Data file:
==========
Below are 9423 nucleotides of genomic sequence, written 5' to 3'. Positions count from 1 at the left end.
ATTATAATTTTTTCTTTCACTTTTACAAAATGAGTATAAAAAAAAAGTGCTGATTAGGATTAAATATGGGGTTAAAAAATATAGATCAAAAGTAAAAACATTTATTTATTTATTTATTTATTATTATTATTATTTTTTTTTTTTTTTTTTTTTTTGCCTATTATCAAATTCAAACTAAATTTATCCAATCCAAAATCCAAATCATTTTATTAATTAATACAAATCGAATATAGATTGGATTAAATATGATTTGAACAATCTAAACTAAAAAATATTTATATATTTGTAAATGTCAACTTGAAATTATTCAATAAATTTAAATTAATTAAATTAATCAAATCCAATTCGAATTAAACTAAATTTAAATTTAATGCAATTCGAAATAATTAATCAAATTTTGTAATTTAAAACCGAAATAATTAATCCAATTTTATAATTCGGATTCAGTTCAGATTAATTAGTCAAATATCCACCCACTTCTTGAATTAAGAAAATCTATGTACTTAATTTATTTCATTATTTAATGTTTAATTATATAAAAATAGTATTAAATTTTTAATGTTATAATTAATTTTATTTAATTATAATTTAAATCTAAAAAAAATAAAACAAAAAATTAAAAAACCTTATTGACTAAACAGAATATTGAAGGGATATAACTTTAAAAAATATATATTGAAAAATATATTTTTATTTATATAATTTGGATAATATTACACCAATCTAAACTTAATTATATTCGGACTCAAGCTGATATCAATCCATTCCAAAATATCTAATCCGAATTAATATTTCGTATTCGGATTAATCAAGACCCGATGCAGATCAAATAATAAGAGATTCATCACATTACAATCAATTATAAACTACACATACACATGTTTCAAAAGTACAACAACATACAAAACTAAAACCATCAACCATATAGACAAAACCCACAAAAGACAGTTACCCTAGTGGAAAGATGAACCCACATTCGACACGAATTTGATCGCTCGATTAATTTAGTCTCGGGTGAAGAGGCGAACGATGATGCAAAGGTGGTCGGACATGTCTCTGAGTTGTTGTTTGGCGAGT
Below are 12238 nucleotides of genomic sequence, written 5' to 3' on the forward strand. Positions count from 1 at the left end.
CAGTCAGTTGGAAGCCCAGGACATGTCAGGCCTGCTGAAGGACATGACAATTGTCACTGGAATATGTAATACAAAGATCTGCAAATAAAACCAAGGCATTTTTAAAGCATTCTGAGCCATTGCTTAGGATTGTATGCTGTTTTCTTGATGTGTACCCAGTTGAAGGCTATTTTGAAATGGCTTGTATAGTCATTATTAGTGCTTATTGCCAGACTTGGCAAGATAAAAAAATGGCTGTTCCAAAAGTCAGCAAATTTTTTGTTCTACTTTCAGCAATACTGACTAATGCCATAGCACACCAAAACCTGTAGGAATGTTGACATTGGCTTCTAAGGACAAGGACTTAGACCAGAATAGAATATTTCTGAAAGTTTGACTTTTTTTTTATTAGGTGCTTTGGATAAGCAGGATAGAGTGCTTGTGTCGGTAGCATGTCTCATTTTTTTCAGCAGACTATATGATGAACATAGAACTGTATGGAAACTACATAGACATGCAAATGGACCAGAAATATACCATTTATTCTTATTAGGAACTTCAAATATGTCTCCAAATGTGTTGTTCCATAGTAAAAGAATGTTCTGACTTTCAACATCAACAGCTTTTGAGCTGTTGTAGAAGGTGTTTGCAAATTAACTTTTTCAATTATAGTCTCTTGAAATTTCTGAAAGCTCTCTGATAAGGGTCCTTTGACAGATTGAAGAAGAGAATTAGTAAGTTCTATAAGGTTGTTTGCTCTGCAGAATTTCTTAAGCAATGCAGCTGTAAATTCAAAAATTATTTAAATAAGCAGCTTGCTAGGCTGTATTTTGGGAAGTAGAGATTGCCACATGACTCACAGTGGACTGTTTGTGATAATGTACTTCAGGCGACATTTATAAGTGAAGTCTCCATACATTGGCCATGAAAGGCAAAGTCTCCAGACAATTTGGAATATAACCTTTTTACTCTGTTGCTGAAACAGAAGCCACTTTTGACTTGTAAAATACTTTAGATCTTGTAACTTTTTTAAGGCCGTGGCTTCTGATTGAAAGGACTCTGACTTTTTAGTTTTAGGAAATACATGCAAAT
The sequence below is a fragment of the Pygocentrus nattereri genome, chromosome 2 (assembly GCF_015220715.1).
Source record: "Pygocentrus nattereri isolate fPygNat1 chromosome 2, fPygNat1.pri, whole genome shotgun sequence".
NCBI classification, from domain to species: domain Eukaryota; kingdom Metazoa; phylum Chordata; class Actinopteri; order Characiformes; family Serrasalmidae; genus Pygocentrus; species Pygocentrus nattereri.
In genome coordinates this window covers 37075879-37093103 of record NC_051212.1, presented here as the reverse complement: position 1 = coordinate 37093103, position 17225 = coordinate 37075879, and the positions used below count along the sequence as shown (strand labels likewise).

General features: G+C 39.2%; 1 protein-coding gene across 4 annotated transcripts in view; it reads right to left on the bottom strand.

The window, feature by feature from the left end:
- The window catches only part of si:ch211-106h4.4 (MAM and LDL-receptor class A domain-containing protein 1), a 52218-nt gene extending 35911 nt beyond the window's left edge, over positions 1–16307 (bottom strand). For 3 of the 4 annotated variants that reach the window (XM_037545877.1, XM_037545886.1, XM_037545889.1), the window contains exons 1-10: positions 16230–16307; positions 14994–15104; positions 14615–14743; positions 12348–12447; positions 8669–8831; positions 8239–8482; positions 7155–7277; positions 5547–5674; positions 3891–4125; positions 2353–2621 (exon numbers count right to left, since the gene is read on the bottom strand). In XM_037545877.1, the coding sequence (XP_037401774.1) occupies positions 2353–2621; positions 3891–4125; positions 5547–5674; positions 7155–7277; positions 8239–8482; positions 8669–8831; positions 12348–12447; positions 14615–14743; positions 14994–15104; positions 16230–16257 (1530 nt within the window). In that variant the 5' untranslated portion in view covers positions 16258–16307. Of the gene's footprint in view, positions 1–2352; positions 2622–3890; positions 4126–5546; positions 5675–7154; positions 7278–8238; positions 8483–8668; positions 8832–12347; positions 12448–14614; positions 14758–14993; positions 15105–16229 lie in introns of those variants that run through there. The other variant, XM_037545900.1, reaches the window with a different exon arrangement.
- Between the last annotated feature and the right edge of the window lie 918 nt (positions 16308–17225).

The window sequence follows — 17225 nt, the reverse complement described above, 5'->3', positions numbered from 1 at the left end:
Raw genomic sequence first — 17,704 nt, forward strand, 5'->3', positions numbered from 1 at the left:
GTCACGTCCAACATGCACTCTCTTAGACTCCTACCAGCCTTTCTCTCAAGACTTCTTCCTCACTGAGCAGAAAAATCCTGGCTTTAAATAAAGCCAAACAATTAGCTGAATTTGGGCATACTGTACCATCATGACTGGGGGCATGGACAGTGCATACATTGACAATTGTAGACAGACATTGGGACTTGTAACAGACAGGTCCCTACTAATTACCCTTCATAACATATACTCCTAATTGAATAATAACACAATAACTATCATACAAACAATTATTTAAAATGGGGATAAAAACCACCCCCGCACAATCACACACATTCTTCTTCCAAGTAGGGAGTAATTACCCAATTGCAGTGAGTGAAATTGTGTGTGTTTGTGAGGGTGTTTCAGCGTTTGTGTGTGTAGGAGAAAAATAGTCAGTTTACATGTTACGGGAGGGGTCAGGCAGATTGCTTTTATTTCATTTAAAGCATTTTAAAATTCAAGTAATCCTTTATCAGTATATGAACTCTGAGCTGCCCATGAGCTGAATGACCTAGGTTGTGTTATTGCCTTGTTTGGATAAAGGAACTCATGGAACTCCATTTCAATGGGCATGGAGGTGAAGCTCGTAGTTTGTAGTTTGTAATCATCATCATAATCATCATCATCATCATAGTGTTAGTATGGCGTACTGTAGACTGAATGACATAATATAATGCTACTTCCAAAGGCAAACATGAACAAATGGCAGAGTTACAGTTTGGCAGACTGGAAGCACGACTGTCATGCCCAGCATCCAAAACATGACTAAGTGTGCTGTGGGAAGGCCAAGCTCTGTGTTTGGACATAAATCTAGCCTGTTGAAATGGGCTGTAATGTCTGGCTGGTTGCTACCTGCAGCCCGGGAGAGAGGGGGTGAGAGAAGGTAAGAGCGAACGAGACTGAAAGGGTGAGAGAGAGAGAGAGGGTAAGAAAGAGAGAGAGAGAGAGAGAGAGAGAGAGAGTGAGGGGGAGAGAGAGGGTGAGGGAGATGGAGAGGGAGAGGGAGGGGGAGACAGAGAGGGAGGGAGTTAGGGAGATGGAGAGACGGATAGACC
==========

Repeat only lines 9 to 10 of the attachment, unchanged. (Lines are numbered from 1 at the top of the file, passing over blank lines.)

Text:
General features: G+C 39.2%; 1 protein-coding gene across 4 annotated transcripts in view; it reads right to left on the bottom strand.

The window, feature by feature from the left end: